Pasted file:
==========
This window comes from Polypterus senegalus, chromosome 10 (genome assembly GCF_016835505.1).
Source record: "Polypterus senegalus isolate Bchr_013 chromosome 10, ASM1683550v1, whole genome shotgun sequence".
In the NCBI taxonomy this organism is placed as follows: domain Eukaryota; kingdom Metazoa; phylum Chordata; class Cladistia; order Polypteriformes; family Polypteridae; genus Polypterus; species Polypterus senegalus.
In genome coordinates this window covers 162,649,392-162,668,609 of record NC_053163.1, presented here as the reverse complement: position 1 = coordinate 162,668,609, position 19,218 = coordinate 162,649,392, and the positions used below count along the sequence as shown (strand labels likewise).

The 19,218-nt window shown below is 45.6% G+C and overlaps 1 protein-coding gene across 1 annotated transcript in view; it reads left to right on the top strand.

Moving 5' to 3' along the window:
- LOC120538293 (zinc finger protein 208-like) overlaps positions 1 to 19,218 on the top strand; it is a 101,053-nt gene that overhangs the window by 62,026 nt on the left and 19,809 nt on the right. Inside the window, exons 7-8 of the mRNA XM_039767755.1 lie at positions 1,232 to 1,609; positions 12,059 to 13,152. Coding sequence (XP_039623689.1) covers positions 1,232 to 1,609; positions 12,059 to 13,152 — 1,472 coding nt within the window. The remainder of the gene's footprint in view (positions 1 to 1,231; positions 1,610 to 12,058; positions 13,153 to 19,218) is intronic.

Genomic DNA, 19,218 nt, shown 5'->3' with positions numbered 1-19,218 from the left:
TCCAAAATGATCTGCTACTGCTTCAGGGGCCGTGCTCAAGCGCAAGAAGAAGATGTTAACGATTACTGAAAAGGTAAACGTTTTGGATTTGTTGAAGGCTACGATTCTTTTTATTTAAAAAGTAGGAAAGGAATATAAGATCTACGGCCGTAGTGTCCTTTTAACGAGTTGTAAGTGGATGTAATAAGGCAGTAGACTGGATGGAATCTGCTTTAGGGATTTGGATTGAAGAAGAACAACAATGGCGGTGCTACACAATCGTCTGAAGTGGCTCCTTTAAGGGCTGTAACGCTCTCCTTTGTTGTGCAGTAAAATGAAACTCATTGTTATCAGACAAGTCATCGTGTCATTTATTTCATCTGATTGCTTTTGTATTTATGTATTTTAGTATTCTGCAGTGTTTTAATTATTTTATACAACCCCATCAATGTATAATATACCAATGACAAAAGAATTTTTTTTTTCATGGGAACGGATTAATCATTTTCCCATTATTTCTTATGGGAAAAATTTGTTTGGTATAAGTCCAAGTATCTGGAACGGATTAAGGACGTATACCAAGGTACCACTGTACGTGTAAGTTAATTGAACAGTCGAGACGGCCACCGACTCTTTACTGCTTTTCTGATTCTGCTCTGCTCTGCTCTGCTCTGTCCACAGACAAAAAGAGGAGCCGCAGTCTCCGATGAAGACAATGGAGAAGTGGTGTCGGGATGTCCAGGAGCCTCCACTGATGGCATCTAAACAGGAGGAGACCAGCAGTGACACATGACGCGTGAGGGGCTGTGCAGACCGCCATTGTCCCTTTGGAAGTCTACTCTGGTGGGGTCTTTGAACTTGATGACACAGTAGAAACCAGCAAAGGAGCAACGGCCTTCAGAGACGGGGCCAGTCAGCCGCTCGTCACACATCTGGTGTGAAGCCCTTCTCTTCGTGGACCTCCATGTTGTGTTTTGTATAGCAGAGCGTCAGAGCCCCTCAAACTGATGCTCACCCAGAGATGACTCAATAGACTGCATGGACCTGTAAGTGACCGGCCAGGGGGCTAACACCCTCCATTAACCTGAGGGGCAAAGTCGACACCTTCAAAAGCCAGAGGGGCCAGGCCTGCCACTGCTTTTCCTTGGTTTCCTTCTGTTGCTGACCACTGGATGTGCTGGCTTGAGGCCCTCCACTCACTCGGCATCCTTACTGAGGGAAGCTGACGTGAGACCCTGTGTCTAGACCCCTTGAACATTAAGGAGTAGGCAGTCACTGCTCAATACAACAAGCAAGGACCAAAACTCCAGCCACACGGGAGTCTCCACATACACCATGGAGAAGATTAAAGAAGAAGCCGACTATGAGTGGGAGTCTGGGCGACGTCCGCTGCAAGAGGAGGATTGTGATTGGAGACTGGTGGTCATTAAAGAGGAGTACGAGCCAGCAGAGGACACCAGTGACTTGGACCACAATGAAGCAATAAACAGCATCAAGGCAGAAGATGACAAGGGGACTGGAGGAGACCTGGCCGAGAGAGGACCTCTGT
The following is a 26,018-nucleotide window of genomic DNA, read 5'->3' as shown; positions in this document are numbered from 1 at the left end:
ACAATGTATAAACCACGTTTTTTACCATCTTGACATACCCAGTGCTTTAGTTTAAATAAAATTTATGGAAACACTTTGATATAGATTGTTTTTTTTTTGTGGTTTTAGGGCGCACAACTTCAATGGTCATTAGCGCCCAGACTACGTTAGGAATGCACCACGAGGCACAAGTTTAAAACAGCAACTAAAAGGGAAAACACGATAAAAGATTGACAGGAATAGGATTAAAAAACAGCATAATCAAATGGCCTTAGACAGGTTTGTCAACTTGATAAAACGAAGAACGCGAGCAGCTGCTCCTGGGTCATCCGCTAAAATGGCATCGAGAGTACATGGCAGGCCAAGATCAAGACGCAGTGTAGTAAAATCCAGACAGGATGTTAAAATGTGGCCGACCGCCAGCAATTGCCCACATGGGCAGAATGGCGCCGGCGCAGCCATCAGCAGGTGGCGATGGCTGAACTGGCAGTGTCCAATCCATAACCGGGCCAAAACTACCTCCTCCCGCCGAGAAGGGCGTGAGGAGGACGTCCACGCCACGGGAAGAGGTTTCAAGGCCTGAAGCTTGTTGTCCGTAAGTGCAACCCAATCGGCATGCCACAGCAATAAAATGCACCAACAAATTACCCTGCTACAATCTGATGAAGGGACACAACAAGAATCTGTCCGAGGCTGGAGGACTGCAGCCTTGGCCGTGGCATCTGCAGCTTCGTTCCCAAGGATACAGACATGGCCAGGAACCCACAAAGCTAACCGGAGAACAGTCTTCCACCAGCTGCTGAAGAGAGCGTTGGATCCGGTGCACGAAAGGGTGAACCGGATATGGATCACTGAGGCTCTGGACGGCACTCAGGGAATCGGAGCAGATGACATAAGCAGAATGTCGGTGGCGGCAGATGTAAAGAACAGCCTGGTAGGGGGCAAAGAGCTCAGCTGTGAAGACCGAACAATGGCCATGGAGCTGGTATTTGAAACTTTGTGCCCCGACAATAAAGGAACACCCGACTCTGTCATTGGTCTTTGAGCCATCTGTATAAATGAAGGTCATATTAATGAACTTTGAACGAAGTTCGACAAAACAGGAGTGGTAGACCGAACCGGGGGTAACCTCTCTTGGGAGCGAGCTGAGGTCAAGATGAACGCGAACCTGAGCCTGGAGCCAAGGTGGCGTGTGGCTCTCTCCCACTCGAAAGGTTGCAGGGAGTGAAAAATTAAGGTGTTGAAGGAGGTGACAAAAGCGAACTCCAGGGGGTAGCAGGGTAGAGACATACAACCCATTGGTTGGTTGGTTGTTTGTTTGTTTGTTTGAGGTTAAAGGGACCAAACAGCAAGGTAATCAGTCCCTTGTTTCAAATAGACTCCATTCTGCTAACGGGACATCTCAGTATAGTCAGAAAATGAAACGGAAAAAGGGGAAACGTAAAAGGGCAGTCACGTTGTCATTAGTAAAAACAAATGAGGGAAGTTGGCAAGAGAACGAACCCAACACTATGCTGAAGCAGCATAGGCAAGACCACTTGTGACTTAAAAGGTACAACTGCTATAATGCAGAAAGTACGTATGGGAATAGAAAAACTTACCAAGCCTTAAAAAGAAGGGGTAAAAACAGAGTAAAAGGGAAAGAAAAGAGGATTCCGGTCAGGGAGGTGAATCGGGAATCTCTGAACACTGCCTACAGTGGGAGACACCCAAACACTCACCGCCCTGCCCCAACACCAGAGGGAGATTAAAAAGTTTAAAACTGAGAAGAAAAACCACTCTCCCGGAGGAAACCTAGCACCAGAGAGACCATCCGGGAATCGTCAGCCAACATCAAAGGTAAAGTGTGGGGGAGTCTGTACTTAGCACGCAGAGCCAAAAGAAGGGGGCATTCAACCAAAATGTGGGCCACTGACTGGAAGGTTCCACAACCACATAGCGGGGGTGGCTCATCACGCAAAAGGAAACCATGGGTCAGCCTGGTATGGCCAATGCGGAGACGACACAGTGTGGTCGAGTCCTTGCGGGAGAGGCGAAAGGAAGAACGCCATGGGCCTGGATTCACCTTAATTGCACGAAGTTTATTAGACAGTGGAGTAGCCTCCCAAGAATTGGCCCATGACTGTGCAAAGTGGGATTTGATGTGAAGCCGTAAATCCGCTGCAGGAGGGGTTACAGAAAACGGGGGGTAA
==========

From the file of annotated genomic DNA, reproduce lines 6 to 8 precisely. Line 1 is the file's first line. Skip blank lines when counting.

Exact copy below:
Moving 5' to 3' along the window:
- LOC120538293 (zinc finger protein 208-like) overlaps positions 1 to 19,218 on the top strand; it is a 101,053-nt gene that overhangs the window by 62,026 nt on the left and 19,809 nt on the right. Inside the window, exons 7-8 of the mRNA XM_039767755.1 lie at positions 1,232 to 1,609; positions 12,059 to 13,152. Coding sequence (XP_039623689.1) covers positions 1,232 to 1,609; positions 12,059 to 13,152 — 1,472 coding nt within the window. The remainder of the gene's footprint in view (positions 1 to 1,231; positions 1,610 to 12,058; positions 13,153 to 19,218) is intronic.

Genomic DNA, 19,218 nt, shown 5'->3' with positions numbered 1-19,218 from the left: